Trampolines. Not to bounce a dead horse, but ...

Posted in: Windsor Hills

This issue is not important to some, but very important to others (on both sides) as really hasn't been mentioned for a while, so forgive me! Some thoughts, and a question or two:

There are a number of issues involved in this discussion.

"Legal" side. Technically, it's a civil issue and not against the "law," but people are right: "if we signed the papers when we moved in, we can't have one until the agreements are changed."

"Change" side. Which brings me to the next issue: What method is in place for changing the rules as the majority of our membership/neighborhood's desires change? The "squeaky wheel" method with petitions seems a bit of a hoop for people to jump through to make any changes. Do we have any other means other than an occasional meeting? The rules should reflect the desires of the majority of the neighborhood in a democratic way. If that changes, the neighborhood should change. Perhaps there are methods in place that I am unaware of?

"Family" side. (opinion time!) We are not a gated, "mature" community. We could be, but we're not. We have a pool that is designed for children. It has big, pretty colors, a nice twisting water slide and a "mushroom" fountain with a "zero-degree" walk-in. We have schools all around us, buses running through us, and kids everywhere. To put rules as to the subjective aesthetic of temporary kids play things on individual's rather expensive property is absolutely rediculous. The visual nature should be legislated on these type of things, not the actual existance. Sure the enforcemenet of things like "slightly visible from the street" or "no bright colors" is pretty subjective as well, but that is the only issue at hand. Visibility. Perhaps we should mandate children screaming as well. That'll turn a potential buyer off as well. Grass color? Shrub varieties and their corresponding colors? How did in-ground basketball goals make it through scrutiny?

Having a little fun, but also wanting to know what people think.

I recently sent out an email addressing the trampoline issue but many of the addresses for the neighborhood were several years old so I am using this forum to post the contents of that email!!

I agree whole heartedly with sonofray's comments and would like to add:

The Windsor Hills covenants clearly state the restriction of trampolines which we were aware of upon purchasing our home 5 years ago. At that time several other homes had them stating that they were given the ok by the developer. It was stated that once the HOA was given over to the homeowners we would be able to vote on which restrictions we  (the majority) wanted as a part of our covenant. This 'hoop jumping' of collecting signatures seems archaic.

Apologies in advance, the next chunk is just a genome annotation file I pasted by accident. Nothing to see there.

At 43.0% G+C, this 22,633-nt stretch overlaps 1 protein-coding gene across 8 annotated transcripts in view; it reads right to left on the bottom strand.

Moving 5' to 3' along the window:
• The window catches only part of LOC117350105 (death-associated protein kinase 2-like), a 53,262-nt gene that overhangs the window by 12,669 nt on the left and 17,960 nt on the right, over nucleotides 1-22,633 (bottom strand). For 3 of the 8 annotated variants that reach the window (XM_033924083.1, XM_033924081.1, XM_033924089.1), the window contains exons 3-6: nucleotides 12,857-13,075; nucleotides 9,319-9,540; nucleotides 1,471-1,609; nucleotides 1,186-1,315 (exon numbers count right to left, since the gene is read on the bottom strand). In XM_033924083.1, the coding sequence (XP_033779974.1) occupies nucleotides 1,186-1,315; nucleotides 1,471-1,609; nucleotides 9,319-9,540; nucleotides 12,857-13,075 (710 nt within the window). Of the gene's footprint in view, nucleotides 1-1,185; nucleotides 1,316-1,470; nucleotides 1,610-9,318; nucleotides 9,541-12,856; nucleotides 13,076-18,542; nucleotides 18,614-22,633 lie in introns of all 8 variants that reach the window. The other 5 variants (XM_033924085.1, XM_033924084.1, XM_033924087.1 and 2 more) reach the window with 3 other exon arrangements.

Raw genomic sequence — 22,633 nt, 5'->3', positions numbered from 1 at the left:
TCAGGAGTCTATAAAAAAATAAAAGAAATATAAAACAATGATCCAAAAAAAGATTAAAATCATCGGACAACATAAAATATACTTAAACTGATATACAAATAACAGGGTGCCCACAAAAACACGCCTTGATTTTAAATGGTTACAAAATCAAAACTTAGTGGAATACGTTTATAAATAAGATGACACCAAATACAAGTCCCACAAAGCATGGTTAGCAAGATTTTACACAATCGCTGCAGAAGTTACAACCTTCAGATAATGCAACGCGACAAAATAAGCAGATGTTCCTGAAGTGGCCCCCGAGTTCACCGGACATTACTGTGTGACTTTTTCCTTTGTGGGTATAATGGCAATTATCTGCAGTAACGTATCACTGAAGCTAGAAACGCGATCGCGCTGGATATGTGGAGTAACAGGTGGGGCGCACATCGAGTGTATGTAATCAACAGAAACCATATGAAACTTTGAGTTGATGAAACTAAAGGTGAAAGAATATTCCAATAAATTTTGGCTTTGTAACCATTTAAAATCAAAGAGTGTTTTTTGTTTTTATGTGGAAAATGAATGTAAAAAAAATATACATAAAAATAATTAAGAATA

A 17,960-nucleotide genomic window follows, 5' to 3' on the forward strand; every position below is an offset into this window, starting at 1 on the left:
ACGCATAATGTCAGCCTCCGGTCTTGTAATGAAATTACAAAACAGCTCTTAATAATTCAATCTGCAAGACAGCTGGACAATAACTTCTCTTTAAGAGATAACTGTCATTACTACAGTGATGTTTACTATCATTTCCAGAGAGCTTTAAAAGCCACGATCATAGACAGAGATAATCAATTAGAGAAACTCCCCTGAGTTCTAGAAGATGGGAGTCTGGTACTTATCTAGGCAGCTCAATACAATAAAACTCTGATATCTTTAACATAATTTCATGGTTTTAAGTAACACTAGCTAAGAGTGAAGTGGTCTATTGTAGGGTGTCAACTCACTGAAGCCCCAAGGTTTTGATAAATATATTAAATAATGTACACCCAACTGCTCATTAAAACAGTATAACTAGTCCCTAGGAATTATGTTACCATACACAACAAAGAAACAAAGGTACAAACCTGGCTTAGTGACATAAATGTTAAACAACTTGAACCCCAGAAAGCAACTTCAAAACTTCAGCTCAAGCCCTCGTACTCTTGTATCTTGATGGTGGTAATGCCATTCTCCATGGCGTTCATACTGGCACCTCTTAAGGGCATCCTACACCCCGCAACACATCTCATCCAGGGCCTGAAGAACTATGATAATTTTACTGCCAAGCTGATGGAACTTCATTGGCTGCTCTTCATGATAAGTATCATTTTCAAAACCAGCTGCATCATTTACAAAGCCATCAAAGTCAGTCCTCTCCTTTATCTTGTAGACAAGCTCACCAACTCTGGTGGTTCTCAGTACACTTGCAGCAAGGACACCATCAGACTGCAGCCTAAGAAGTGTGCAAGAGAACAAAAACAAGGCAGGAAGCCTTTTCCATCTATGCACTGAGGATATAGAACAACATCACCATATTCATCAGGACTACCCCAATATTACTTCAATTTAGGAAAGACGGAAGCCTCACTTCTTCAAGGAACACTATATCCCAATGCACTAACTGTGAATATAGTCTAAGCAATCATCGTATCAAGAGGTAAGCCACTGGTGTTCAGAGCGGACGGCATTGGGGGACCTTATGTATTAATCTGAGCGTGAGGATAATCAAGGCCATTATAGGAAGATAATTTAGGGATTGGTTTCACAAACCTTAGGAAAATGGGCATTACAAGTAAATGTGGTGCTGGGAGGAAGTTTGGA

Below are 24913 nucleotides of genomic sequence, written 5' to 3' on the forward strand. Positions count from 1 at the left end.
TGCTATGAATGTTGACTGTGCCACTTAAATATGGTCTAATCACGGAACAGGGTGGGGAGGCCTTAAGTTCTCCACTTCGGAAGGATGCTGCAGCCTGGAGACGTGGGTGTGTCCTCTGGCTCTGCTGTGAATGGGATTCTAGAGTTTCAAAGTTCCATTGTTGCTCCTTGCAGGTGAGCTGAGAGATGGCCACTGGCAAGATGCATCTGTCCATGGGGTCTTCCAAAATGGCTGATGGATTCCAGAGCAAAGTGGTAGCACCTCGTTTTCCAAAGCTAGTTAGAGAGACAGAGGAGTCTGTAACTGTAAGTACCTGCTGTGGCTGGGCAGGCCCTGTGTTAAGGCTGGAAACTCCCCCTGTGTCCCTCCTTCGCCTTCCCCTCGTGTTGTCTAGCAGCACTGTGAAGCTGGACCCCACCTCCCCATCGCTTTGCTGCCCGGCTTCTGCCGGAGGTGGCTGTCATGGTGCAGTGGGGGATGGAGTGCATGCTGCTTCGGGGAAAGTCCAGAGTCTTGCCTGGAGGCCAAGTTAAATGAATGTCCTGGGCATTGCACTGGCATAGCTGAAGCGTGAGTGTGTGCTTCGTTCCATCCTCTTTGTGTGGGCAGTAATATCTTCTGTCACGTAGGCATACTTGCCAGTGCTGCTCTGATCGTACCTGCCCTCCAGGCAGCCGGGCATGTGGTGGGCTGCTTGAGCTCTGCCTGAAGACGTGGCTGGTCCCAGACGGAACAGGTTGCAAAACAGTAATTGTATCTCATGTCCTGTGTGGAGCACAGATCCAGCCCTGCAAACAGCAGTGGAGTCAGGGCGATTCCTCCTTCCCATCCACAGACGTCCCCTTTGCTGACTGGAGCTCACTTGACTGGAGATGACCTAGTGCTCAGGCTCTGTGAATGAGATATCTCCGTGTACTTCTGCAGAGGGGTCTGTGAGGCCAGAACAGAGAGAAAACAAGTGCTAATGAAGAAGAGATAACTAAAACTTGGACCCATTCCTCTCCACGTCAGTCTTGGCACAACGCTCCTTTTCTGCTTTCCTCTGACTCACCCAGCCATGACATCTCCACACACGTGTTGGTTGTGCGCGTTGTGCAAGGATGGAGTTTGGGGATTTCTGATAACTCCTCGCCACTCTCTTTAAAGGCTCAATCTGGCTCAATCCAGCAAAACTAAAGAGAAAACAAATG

The restrictions as they are have taken away our right to give our children access to equipment that would provide them the opportunity to play in the safety of their own backyards. (Face it, we don't live in the kind of society that most of us grew up in where we rode our bikes all over town to play at the parks, etc.) Many of us would like to have something to keep the kids off the computers and video games all the time.  The swingset structures provide the opportunity for backyard play for only so long before children outgrow them. The trampoline serves kids from toddlers to well into their teens (even adults benefit). While you may not want your kids to have one or to play on them, that does not give you the right to make that decision for others.  While convenants are necessary to provide GUIDELINES for keeping neighborhoods in a well maintained state, they cross the boundary of homeowners rights when they start dictating what we can and cannot have in the 'privacy' of our backyards.

If anyone would be interested in helping to collect signatures...please email me at:


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  • imustbenuts
  • Respected Neighbor
  • Overland Park, KS